We’ve been visiting our sons in Vancouver for a number of years, and really liked the California Lilacs that we’ve seen. On our last trip last April, we bought a small one at a Vancouver nursery and smuggled it back in our carry on luggage – we live in London ON. We put it in a large pot, and it thrived (increasing in size by about 4x) during the summer situated on our sunny front porch. We realize that it is too cold in our area for it to survive the winter outside. We moved it into the house about 5 weeks ago, and put it in the sunniest window available. I have a cool mist humidifier going in the room (we have a forced air furnace), and it seemed to be doing well until a few weeks ago. It now seems to be drying out, and has dropped many leaves (it’s being watered regularly). Would we be better off placing it in our basement cellar (no light, temps are cold, but not below freezing), and let it go dormant rather than leaving it where it presently is?
Any help would be appreciated. Thanks.
Thank you for your question.
I suspect that your plant is the most popular variety of California Lilac available in Southern British Columbia, California Lilac Victoria, Ceanothus thyrsiflorus ‘Victoria’. This evergreen to semi-evergreen shrub native to California has bright blue flowers in late spring thru summer and leathery shiny green foliage.
These plants are drought tolerant and perform best in full sun and well drained soil with consistent rainfall. They dislike heavy pruning and soil disturbance. So, the leaf drop could be due to recent pruning or repotting. If you repotted the plant recently, did you use a quality potting soil with good drainage characteristics? (Given the plant growth over the summer, the soil used for your original repotting should be suitable.)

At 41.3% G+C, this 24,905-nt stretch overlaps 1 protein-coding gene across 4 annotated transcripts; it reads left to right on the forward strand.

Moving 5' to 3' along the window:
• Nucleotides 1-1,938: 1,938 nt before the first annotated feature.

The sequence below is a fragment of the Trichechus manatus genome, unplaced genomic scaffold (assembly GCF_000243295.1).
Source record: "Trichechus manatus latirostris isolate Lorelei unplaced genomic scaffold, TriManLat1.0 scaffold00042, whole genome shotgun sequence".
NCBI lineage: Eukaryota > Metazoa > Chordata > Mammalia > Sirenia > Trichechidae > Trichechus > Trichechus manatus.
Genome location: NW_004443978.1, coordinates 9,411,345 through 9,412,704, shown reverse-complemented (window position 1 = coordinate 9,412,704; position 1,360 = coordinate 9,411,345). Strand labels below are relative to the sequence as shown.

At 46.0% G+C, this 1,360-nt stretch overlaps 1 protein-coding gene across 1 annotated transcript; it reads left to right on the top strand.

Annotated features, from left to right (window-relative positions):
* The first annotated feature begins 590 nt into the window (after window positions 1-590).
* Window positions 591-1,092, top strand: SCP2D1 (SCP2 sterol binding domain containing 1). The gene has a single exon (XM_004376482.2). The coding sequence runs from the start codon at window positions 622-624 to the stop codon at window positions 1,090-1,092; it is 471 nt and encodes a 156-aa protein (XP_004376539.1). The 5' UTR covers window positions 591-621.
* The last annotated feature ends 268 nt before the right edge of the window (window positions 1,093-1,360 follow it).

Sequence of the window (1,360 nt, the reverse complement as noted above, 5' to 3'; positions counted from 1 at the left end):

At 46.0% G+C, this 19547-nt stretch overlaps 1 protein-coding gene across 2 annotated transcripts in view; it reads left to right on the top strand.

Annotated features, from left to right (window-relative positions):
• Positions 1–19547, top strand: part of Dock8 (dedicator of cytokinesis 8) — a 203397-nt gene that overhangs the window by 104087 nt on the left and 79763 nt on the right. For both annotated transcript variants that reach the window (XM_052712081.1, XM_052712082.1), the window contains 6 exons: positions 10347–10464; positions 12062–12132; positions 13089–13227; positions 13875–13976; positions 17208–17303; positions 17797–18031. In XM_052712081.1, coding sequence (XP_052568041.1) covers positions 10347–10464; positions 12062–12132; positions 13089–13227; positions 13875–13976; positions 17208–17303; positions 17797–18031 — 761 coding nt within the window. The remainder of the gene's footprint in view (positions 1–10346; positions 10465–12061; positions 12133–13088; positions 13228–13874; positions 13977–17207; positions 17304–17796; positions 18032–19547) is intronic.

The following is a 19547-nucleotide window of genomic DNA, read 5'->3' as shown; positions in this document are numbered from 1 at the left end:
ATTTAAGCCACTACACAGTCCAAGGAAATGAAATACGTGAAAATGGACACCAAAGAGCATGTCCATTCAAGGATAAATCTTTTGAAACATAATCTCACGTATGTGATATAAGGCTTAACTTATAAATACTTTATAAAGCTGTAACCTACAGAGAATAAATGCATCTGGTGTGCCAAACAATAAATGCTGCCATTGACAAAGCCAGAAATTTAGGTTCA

As you realize, California lilac will not survive a London winter outdoors, and must be moved inside. Given it is an evergreen plant, I suggest that you keep the plant in a sunny area over the winter. Humidification may not be necessary.
Water the plant consistently, using room temperature water. Add water to the pot until the water runs out the bottom of the pot, and then remove the extra water. Never leave the pot standing in water. Watering should leave the growing medium slightly moist but not saturated. Water again only when the soil has dried out.
Additional tips on watering can be found in the Toronto Master Gardeners’ Houseplant growing guide: